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Why societies turn towards marriage
ROBERT BROWN poses the question: “What does marriage stand for?” (Letters, February 19).
For most people it would now seem to stand for two people saying in front of family, friends, neighbours and a registrar that they love each other and intend to live together. If that is all it is, one is hard pressed to explain why community leaders for thousands of years have spent so much effort formalising and codifying it.
It is not a matter of tradition. Leaders responsible for the well-being of their community have always attempted to limit the economic cost and social disruption of heterosexual promiscuity. This was the legal response even in cultures where homosexual liaisons were usual. Bringing up children is an expensive, time-consuming business; unmarried mothers are usually a charge on the family and/or the community. The institution of marriage is an attempt to make a man act responsibly, and not to father children then walk out of their life.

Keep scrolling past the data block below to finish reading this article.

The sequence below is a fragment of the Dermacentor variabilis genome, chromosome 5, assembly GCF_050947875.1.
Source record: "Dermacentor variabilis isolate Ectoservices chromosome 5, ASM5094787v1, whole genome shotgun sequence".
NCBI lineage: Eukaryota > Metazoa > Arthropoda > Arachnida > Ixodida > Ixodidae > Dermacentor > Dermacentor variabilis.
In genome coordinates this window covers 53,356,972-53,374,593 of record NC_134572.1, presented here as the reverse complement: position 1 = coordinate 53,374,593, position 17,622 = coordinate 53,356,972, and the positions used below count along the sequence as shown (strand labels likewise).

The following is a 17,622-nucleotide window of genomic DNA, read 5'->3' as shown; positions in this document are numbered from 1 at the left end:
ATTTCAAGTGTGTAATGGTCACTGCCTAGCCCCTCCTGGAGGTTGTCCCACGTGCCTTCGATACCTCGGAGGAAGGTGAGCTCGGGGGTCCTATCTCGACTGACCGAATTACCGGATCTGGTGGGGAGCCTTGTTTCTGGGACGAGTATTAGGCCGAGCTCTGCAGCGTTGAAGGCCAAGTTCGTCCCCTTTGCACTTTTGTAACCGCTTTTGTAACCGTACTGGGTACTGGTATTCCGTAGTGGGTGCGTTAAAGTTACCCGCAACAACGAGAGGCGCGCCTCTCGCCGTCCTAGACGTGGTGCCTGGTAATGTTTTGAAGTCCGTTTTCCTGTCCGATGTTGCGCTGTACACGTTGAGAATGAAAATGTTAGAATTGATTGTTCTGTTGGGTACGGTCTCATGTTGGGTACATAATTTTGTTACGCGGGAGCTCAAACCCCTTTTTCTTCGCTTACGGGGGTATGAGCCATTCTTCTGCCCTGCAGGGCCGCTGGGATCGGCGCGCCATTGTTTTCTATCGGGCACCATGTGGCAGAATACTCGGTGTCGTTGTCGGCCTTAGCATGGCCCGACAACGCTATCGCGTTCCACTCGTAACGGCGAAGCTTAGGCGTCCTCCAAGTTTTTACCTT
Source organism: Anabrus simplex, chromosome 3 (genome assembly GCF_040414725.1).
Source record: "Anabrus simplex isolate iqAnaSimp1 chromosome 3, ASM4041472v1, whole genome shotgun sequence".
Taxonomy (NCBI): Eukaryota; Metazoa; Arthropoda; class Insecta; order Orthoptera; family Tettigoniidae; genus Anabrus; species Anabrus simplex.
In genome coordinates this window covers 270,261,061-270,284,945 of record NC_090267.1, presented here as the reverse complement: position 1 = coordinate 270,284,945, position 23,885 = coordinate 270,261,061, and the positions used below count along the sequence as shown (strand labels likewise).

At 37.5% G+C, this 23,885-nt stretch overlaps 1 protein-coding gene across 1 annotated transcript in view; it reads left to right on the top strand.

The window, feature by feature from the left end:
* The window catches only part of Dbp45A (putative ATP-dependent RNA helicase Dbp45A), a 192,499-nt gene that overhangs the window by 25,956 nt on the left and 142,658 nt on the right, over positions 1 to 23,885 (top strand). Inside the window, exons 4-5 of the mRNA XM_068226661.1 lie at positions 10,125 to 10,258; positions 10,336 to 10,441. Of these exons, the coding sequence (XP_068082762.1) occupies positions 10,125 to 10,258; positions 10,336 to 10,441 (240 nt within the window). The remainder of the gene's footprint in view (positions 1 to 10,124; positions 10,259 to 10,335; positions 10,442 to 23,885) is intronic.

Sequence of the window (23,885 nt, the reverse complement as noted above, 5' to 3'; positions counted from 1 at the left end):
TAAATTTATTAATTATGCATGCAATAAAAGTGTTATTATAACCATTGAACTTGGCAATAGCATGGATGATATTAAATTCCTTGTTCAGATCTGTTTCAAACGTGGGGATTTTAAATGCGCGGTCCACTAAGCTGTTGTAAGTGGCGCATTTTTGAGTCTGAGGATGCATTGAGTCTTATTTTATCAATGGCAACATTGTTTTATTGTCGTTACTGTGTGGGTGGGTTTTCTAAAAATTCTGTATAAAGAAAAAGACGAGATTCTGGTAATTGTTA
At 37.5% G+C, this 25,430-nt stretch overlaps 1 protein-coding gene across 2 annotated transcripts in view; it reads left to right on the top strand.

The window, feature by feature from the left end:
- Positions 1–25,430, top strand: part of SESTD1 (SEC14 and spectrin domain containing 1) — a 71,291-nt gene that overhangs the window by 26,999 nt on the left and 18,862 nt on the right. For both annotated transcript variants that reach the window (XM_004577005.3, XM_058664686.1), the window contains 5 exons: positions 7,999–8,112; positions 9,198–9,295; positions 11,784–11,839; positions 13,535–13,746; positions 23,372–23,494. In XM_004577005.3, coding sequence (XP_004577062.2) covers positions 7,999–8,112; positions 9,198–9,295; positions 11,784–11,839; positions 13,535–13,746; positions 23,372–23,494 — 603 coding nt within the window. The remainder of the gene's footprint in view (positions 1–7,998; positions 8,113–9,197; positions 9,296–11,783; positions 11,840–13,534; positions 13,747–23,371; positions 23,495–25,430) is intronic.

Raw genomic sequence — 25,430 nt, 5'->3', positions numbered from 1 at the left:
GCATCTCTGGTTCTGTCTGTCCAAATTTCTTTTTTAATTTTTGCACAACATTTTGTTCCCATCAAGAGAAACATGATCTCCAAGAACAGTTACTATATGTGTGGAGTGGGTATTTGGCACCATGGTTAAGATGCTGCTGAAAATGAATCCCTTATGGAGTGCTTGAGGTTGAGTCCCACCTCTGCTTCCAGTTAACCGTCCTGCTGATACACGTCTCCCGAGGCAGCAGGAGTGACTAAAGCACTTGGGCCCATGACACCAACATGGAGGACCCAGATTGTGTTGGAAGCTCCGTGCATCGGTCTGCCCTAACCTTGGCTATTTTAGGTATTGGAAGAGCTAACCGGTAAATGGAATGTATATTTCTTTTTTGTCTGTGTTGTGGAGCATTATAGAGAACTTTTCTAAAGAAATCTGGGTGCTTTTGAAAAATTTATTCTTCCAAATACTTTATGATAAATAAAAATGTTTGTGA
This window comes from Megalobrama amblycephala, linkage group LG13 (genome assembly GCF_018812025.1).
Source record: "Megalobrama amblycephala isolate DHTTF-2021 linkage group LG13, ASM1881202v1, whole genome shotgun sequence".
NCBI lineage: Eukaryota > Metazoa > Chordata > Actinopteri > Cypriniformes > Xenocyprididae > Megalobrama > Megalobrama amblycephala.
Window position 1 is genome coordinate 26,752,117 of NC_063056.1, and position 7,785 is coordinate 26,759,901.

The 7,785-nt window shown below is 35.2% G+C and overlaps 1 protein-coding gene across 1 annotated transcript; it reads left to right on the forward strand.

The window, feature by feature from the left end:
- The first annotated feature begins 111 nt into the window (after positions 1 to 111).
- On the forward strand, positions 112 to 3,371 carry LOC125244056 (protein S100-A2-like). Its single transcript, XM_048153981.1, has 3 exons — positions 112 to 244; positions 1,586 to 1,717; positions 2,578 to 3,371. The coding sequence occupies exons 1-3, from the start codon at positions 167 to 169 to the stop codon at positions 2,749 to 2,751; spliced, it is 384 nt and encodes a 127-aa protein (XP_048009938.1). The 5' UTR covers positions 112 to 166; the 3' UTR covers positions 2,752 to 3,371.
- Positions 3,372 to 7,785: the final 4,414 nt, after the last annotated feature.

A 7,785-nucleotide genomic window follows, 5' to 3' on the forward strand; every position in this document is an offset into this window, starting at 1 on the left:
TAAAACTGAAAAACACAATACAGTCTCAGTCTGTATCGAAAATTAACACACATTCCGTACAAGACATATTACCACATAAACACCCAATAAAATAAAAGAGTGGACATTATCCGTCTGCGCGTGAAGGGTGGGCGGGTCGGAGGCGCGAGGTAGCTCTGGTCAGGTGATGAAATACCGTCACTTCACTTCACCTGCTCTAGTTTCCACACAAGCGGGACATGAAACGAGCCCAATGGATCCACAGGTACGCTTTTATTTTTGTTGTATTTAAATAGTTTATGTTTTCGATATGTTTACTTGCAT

There is social benefit, too, in attempting to create a general understanding in the community that the couple stay together and do not create the personal misery and social disturbance, a not-unusual effect of infidelity.
The only social benefit of a commitment to live together by two people of the same sex is that they remain an item and provide mutual care. It is laudable; but not by itself marriage.
Maurice Vassie, Deighton, York.